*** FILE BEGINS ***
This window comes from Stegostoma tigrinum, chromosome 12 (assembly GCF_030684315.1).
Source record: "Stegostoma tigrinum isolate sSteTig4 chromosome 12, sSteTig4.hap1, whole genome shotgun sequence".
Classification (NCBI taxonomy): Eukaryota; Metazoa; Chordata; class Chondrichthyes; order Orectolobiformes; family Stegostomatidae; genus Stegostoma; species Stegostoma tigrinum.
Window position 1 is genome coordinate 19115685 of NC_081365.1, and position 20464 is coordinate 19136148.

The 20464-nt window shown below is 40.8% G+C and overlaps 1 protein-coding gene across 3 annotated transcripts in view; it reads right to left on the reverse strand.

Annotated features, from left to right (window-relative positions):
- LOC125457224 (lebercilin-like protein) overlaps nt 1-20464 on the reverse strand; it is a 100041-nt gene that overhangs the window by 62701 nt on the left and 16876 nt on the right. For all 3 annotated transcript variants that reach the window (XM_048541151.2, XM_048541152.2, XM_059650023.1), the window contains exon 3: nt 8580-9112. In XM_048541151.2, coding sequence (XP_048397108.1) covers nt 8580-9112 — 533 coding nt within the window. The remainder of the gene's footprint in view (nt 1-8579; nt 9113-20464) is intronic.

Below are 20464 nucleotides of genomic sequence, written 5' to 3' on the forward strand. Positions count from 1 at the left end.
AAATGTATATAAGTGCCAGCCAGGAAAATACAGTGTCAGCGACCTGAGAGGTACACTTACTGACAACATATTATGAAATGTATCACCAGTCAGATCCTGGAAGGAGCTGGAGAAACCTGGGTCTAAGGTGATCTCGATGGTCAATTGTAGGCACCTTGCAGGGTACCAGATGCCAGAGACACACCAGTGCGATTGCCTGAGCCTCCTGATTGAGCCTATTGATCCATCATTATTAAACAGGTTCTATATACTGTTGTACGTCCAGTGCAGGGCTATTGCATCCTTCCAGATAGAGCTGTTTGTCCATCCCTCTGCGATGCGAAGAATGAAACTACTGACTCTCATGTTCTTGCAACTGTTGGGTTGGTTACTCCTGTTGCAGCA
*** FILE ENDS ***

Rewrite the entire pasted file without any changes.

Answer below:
This window comes from Stegostoma tigrinum, chromosome 12 (assembly GCF_030684315.1).
Source record: "Stegostoma tigrinum isolate sSteTig4 chromosome 12, sSteTig4.hap1, whole genome shotgun sequence".
Classification (NCBI taxonomy): Eukaryota; Metazoa; Chordata; class Chondrichthyes; order Orectolobiformes; family Stegostomatidae; genus Stegostoma; species Stegostoma tigrinum.
Window position 1 is genome coordinate 19115685 of NC_081365.1, and position 20464 is coordinate 19136148.

The 20464-nt window shown below is 40.8% G+C and overlaps 1 protein-coding gene across 3 annotated transcripts in view; it reads right to left on the reverse strand.

Annotated features, from left to right (window-relative positions):
- LOC125457224 (lebercilin-like protein) overlaps nt 1-20464 on the reverse strand; it is a 100041-nt gene that overhangs the window by 62701 nt on the left and 16876 nt on the right. For all 3 annotated transcript variants that reach the window (XM_048541151.2, XM_048541152.2, XM_059650023.1), the window contains exon 3: nt 8580-9112. In XM_048541151.2, coding sequence (XP_048397108.1) covers nt 8580-9112 — 533 coding nt within the window. The remainder of the gene's footprint in view (nt 1-8579; nt 9113-20464) is intronic.

Below are 20464 nucleotides of genomic sequence, written 5' to 3' on the forward strand. Positions count from 1 at the left end.
AAATGTATATAAGTGCCAGCCAGGAAAATACAGTGTCAGCGACCTGAGAGGTACACTTACTGACAACATATTATGAAATGTATCACCAGTCAGATCCTGGAAGGAGCTGGAGAAACCTGGGTCTAAGGTGATCTCGATGGTCAATTGTAGGCACCTTGCAGGGTACCAGATGCCAGAGACACACCAGTGCGATTGCCTGAGCCTCCTGATTGAGCCTATTGATCCATCATTATTAAACAGGTTCTATATACTGTTGTACGTCCAGTGCAGGGCTATTGCATCCTTCCAGATAGAGCTGTTTGTCCATCCCTCTGCGATGCGAAGAATGAAACTACTGACTCTCATGTTCTTGCAACTGTTGGGTTGGTTACTCCTGTTGCAGCA